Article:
The position of football in the early years of the modern Olympics was far from prominent. In the Olympiads of Paris in 1900 and St Louis in 1904 the tournament organised was at best haphazard. Both competitions saw only three teams participate and in neither of them did all teams face each other. As such the victories of Upton Park (Great Britain) in 1900 and Galt FC (Canada) in 1904 were far from marking the coronation of genuine world champions. The first Olympic tournament to have a sliver of credibility was the 1908 London Olympiad which saw the England amateur team prevail, and they retained their title in Stockholm 4 years later.
However, it was at the 1924 Olympics in Paris that the competition of football became a genuinely global affair. The addition of Uruguay and, to a lesser extent, the USA to the list of those competing added some much needed colour to the tournament. The Uruguayans had retained the Copa America in 1924, having won it the previous year, but despite that they remained something of an unknown quantity. The trip itself came about due to the belief of Dr Attilio Narancio that the Uruguayans were a match for the rest of the world. So confident was the good doctor that he mortgaged his house to fund the passage to Europe. In their long international history Uruguay had never before faced European international opposition but their pedigree in South America marked them out as a real force, having already won four of the first seven Copa Americas.
In the years since the first South American international of 1902 significant advances had also been made in tactics. After the first international of 1872 had demonstrated the differences between the play of England and Scotland, the English had soon embraced the formation (2-2-6) used by their neighbours, if not the style of play. By the 1880s teams had gone further, withdrawing an additional forward into the half-back line to a form a system known as the pyramid (the 2-3-5 when set out on the pitch looks like an inverted pyramid).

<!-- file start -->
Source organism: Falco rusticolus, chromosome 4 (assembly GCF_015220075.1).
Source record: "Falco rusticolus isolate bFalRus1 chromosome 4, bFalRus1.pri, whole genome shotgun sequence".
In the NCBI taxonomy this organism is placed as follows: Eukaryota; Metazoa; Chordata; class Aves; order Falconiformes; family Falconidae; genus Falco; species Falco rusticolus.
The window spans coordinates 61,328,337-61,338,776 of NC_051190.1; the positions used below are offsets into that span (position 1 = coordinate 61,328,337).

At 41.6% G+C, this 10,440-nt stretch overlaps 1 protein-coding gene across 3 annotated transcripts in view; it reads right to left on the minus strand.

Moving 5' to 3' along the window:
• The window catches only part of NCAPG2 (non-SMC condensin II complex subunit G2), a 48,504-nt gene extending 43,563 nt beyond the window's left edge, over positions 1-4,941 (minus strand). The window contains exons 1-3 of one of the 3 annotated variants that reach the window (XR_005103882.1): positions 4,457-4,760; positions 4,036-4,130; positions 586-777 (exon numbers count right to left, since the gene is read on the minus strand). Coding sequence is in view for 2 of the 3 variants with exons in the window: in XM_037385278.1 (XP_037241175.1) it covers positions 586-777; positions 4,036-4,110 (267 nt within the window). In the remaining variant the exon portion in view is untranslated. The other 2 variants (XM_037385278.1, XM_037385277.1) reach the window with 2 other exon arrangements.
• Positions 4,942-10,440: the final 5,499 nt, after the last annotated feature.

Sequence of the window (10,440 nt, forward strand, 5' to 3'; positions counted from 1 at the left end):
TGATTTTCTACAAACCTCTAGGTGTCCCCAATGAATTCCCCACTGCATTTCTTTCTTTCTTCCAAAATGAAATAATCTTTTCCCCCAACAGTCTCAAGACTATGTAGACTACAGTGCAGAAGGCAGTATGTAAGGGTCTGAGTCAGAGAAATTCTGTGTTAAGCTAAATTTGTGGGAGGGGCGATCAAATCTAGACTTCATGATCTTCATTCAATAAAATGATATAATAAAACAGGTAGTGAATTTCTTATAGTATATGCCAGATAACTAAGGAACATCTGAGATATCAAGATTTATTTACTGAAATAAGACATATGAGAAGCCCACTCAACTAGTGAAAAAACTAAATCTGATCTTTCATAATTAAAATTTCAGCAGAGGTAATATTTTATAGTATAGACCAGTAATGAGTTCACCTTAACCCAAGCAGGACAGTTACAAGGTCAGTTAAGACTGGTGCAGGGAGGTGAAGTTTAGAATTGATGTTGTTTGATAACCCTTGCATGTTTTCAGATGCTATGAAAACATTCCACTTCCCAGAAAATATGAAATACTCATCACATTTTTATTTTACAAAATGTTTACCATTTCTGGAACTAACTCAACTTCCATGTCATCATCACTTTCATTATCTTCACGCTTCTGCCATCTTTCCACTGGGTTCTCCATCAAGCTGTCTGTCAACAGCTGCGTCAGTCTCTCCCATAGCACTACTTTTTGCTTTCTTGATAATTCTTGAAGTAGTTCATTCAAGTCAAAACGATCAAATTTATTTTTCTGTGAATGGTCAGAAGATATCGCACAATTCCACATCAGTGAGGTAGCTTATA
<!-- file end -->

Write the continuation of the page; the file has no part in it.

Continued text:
When the game broke through in South America this formation had already established itself as pre-eminent within British football. Naturally then this was the style adopted in deference to the footballing motherland. While the South Americans might have been conservative when it came to formations (the pyramid would remain the most popular system within Uruguay until the 1950s), they were willing to be more adventurous when it came to the manner in which they played the game.
|Formations for Uruguay (below) v. Yugoslavia|
The Celestes had built on the classical Scottish style of passing and added significant invention to what had already been such an effective system. In anticipation of Arthur Rowe’s famous “push and run” Spurs side of the 1950s, Uruguay had added considerable movement to the previously static style. Uruguay’s style was increasingly fluid, and relied on players making themselves available to receive a pass at all times. By running off the ball and constantly moving into space the Uruguayans were extremely hard to defend against, and forced the opposing half-backs to focus almost entirely on defence or risk the consequences.
It was the Yugoslavs who would be sorry after the game. Such was the lack of knowledge about the tiny country in South America that the Uruguayan flag was flown upside down before the game while the organisers played a Brazilian march rather than the Uruguayan national anthem. Neither of these slights perturbed the Uruguayans.
|Jose Leandro Andrade|